The discovery rule adopted by the review board should control based upon several tenets of statutory construction. "We accord great deference to the construction given to § 31-294 by the commissioner and the review [board] because they are both charged with its enforcement." Crochiere v. Board of Education, supra, 227 Conn. 354, citing Police Dept. v. State Board of Labor Relations, 225 Conn. 297, 300, 622 A.2d 1005 (1993) ("[o]ur review of an agency's decision on questions of law is limited by the traditional deference that we have accorded to that agency's interpretation of the acts it is charged with enforcing"); Board of Education v. State Board of Labor Relations, 217 Conn. 110, 120, 584 A.2d 1172 (1991) ("[t]he agency's practical construction of [a] statute, if reasonable, is high evidence of what the law is" [internal quotation marks omitted]). In the present case, because the review board's long-standing construction of the statute was reasonable, it should control. This is especially true here because "the legislature is presumed to know all the existing statutes, the judicial interpretation of them, and the effect that its action or nonaction will have on them." Mack v. Saars, 150 Conn. 290, 298, 188 A.2d 863 (1963). Furthermore, § 31-294, currently codified at General Statutes § 31-294c, has been amended at least four times since the Boutin decision in 1987, and the legislature has chosen not to respond to that decision and its progeny. Legislative concurrence is particularly strong "where the legislature makes unrelated amendments in the same statute." Connecticut Light Power Co. v. Public Utilities Control Authority, 176 Conn. 191, 198, 405 A.2d 638 (1978).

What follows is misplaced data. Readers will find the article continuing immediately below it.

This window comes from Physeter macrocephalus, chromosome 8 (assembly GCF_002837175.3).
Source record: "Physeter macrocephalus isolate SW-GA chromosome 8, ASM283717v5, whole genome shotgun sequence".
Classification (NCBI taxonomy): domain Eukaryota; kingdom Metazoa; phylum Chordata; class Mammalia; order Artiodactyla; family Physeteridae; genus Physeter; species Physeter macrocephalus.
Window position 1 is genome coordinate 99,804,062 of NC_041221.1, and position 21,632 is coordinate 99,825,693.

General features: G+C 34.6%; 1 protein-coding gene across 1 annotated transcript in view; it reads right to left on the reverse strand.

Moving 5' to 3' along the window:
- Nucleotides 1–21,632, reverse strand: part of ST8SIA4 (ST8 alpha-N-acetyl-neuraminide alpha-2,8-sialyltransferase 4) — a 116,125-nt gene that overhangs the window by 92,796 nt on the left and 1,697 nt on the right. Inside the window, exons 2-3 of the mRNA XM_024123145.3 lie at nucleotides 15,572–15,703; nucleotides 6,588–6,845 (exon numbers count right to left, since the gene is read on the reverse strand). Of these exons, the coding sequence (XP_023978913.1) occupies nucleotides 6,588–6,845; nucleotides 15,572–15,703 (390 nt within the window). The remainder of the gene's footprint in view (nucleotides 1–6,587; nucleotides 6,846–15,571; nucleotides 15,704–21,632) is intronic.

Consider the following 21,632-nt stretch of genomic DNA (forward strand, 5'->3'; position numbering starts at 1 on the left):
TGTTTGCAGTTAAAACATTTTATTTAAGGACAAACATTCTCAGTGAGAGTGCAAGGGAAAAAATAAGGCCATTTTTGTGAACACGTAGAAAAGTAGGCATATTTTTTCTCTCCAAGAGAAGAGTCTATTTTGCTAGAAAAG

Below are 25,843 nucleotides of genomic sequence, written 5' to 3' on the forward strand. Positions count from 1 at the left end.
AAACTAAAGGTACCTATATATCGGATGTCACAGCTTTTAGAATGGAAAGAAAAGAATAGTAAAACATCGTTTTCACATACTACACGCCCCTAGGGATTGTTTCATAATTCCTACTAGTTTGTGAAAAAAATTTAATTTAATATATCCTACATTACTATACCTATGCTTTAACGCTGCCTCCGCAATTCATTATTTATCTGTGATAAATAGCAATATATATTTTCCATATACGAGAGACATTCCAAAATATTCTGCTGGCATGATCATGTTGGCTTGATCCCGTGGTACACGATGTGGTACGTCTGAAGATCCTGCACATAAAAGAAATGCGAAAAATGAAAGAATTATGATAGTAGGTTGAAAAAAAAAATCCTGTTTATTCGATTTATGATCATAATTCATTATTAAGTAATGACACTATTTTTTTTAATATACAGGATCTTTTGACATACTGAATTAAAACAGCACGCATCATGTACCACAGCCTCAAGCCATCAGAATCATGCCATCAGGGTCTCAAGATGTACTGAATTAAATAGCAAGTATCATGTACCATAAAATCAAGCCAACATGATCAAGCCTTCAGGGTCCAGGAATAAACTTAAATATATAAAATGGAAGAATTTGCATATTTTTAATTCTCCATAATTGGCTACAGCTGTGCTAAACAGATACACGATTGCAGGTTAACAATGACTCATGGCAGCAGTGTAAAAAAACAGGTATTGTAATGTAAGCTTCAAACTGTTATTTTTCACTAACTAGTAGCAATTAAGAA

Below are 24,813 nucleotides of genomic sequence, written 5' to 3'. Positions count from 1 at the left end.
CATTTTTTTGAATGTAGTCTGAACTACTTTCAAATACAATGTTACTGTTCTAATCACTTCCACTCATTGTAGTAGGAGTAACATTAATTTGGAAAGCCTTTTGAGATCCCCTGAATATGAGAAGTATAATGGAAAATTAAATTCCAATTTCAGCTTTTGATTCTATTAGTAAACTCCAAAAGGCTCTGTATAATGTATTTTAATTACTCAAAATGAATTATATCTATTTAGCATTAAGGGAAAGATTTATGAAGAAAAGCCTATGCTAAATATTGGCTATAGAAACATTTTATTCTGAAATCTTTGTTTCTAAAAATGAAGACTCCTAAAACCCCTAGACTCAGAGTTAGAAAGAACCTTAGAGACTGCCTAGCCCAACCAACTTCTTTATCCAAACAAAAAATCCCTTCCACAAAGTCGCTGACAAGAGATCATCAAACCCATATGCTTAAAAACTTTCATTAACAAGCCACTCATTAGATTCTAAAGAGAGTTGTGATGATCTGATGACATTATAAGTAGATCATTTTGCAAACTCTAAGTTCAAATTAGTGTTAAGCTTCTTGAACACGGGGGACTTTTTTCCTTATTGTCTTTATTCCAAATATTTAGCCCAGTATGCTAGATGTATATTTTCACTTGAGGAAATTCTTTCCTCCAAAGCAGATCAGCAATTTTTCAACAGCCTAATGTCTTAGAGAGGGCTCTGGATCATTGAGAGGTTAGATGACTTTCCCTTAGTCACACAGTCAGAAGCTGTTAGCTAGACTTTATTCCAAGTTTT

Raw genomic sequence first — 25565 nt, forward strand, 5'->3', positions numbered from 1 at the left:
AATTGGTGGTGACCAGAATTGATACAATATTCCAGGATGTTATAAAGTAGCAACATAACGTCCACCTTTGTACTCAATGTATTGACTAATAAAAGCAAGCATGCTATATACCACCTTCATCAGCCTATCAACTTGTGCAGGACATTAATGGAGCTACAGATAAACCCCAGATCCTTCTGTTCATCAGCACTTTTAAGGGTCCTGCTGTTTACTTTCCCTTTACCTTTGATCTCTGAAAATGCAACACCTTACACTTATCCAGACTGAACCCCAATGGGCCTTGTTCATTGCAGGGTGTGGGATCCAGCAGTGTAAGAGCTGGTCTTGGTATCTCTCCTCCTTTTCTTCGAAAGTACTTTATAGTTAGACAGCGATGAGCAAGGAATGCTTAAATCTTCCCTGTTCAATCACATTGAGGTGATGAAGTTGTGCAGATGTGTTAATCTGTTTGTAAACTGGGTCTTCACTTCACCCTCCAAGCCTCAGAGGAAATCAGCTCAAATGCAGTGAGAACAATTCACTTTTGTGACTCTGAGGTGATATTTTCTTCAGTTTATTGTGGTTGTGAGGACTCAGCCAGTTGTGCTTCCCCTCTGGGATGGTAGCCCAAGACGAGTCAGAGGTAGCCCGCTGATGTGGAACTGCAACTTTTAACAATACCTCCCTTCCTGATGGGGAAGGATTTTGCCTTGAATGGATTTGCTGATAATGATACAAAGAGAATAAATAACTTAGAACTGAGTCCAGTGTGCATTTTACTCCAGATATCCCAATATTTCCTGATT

I recognize that in September, 1996, a majority of the review board reversed its long-standing discovery rule for repetitive trauma claims by overruling Boutin. See Dorsey v. United Technologies Corp./Norden Systems, 15 Conn. Workers' Comp. Rev. Op. 447, 450 (1996). In Dorsey, however, chairperson Jesse M. Frankl dissented with respect to the reversal of the rule set forth in Boutin. In his dissent, Frankl not only noted that the Boutin decision had been repeatedly followed by the review board, but he also noted that "[t]he doctrine that the statute of limitations runs from the date of a known manifestation is the workers' compensation analogue to the discovery rule for the running of the statute of limitations in tort actions. . . . The discovery doctrine developed in tort actions to delay the running of the statute of limitations where the connection between a defendant's conduct and the actionable injury does not become obvious until some time after the conduct complained of has occurred." (Citations omitted; emphasis added; internal quotation marks omitted.) Id., 452. For support, Frankl cited Champagne v. Raybestos-Manhattan, Inc., 212 Conn. 509, 521, 562 A.2d 1100 (1989), which reiterates the common law discovery rule in civil cases. In Champagne, this court stated that "[i]n Connecticut, a cause of action accrues when a plaintiff suffers actionable harm. . . . Actionable harm occurs when the plaintiff discovers or should discover, through the exercise of reasonable care, that he or she has been injured and that the defendant's conduct caused such injury." (Citation omitted; emphasis added.) Id. Applying the "discovery rule" from civil cases to repetitive trauma claims makes eminent sense because it ensures that the injured employee will not be barred from bringing his or her claim before he or she has discovered, or should have discovered, that the injury is work-related.